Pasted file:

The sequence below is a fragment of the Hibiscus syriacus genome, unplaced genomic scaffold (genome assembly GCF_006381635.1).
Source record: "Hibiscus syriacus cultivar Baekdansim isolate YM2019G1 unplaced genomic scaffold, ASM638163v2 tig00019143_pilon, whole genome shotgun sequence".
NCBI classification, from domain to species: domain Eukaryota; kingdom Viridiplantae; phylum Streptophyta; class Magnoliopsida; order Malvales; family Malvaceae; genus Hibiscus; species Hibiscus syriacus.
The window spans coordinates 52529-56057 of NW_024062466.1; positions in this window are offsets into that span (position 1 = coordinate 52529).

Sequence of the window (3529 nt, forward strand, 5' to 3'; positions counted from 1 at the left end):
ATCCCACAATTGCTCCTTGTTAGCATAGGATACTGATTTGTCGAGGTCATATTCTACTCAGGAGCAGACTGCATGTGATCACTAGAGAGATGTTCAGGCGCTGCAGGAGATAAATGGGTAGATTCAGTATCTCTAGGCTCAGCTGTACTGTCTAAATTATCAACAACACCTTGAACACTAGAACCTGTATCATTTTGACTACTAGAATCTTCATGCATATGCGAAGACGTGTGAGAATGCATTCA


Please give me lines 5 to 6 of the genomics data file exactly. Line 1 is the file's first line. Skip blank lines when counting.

Sequence of the window (3529 nt, forward strand, 5' to 3'; positions counted from 1 at the left end):
ATCCCACAATTGCTCCTTGTTAGCATAGGATACTGATTTGTCGAGGTCATATTCTACTCAGGAGCAGACTGCATGTGATCACTAGAGAGATGTTCAGGCGCTGCAGGAGATAAATGGGTAGATTCAGTATCTCTAGGCTCAGCTGTACTGTCTAAATTATCAACAACACCTTGAACACTAGAACCTGTATCATTTTGACTACTAGAATCTTCATGCATATGCGAAGACGTGTGAGAATGCATTCA